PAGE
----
Sam’s halfway through absolutely devouring her burger (loaded with ‘every single goddamn topping you’ve got’, which had gotten Sam some strange looks, and a glare from the woman with the three small children standing at her side, but Sam, typically, apparently could not have cared less) when you think to answer her question, because you feel like it deserves an honest answer.
“I didn’t want to stick around there, Sam. I didn’t want to deal with…”
“I know, sweetie.” The words should be less sincere, delivered in between large bites of burger, but Sam manages to make it work, somehow.
“Besides,” you add, suddenly feeling guilty, “We’re just going to be doing research for a little while. Nothing adventurous.”
“Yet,” Sam says, but then frowns down at the salad you’re picking at with a fork. “I didn’t even know they sold salads here. Why would you ever get that?”
“I haven’t much felt like meat; the memories of slaughtering and gutting your meal are rather unappetizing.”
Sam makes a face, but takes an especially large bite of her burger, nevertheless. “You are such a downer sometimes, Lara.”
It’s a joke, but that doesn’t mean it’s not true. Sometimes.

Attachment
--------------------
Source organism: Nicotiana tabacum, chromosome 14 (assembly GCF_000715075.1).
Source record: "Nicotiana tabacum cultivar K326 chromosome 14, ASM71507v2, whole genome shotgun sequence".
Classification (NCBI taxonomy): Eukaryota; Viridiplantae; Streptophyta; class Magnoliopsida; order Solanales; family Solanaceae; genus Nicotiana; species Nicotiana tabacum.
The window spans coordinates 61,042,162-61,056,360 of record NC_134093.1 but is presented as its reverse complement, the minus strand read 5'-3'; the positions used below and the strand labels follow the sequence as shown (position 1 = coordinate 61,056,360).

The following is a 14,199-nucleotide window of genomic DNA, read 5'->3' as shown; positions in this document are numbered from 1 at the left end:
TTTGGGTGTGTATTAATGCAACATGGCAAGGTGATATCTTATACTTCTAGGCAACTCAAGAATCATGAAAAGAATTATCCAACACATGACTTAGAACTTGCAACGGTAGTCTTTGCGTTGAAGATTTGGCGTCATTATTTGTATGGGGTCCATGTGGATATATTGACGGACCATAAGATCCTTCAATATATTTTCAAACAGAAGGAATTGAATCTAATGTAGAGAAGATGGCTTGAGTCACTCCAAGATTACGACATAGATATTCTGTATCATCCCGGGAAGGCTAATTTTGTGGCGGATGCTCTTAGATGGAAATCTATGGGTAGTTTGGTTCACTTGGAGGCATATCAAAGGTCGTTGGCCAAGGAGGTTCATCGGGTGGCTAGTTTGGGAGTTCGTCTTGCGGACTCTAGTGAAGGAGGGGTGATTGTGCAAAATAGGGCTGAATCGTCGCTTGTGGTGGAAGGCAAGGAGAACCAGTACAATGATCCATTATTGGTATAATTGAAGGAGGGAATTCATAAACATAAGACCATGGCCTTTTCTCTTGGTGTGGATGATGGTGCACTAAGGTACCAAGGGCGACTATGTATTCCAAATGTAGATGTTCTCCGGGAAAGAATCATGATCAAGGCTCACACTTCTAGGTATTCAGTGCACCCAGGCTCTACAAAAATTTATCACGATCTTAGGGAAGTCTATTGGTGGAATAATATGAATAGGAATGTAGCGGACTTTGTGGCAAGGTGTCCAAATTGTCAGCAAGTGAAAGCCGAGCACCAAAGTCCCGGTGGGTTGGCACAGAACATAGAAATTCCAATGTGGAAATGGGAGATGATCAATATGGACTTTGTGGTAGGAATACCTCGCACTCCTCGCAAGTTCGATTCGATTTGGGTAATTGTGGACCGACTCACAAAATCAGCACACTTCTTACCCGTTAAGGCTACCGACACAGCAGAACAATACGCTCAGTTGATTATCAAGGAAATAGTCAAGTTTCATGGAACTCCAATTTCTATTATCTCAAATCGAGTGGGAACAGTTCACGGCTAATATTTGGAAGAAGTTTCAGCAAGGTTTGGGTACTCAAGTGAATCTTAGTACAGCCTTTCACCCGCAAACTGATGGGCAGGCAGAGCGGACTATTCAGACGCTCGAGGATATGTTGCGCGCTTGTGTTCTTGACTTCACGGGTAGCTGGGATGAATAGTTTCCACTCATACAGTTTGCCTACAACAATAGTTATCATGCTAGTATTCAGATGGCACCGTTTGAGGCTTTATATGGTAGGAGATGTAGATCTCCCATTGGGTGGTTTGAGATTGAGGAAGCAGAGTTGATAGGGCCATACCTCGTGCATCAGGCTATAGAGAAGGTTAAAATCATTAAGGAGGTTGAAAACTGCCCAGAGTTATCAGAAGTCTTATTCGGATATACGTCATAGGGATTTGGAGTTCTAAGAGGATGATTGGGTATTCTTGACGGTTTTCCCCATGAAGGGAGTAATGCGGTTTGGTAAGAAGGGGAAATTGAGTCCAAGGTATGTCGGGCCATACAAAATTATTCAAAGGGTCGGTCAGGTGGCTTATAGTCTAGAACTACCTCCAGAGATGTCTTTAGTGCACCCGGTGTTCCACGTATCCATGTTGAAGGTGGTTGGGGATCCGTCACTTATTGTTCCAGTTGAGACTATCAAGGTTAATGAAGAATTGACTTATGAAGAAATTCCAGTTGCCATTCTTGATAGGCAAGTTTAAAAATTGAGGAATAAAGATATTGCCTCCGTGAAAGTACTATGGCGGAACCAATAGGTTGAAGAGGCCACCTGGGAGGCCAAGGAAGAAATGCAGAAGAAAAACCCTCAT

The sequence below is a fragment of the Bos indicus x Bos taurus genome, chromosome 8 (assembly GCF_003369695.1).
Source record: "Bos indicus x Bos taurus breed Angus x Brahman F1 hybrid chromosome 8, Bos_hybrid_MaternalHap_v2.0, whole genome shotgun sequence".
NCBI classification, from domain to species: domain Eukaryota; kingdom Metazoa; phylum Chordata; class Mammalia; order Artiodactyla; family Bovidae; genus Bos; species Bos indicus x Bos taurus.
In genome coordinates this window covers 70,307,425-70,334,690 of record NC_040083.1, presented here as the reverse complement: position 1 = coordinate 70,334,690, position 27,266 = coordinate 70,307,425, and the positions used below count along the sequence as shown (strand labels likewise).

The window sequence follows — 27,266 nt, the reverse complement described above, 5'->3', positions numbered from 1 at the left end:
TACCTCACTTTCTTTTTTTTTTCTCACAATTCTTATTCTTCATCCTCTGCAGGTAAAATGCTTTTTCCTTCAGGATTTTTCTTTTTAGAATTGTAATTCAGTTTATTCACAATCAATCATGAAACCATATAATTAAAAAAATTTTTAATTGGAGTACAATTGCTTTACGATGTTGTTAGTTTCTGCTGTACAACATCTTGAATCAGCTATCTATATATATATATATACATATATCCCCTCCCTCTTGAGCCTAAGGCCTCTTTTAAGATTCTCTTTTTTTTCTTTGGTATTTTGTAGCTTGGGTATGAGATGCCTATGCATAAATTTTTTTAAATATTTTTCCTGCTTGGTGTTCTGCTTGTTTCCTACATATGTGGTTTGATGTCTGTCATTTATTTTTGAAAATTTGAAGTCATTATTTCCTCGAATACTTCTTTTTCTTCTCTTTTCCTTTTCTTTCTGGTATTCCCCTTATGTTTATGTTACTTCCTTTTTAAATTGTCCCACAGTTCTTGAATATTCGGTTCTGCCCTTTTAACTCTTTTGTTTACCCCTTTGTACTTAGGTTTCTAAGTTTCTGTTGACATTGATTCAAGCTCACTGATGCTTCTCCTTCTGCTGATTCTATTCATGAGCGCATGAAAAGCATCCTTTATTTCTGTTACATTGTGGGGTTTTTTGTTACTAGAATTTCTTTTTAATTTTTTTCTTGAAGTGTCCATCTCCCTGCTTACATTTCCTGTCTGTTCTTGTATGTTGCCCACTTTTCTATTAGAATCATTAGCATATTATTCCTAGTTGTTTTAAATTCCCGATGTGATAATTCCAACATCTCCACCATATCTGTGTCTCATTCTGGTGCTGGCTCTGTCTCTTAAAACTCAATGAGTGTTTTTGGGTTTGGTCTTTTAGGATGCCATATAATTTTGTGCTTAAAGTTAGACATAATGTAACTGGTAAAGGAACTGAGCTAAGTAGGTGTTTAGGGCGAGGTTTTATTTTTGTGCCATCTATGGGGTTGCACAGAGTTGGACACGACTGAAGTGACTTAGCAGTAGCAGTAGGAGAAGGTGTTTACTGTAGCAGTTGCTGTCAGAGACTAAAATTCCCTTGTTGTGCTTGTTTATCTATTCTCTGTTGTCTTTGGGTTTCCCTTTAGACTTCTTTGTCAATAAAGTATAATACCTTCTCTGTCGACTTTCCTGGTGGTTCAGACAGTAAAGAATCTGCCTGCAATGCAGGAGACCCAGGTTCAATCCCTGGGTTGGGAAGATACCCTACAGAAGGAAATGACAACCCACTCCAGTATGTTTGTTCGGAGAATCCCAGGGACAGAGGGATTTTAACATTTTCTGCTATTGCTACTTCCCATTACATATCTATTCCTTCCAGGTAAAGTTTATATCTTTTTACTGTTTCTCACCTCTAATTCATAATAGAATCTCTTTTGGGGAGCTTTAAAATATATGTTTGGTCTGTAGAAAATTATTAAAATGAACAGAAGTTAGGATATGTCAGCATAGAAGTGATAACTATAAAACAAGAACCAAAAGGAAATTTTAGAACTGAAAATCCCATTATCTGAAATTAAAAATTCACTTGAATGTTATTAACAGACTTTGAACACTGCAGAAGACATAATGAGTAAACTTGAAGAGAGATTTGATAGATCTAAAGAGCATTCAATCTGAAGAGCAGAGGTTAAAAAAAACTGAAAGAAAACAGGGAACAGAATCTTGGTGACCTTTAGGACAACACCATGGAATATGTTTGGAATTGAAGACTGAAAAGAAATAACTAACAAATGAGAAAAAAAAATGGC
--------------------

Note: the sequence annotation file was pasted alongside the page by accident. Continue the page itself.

Sometimes, like that very night, when you wake up screaming (again), remembering the way it had felt when you’d pulled the trigger and blood had slushed down from the exposed skull and onto your hands and it had been easy (so, so easy). It had been a fight for survival—a fight for your life—but it shouldn’t have been so very easy.
But Sam’s there—as she always is—even though you had gotten a hotel room with two queens, and foolishly started out the night in two separate beds. Because you’d thought—for some reason you’d thought—that continuing on with the dependency was setting yourself up for an even bigger fall, eventually, but now, once again in Sam’s arms, you don’t really care.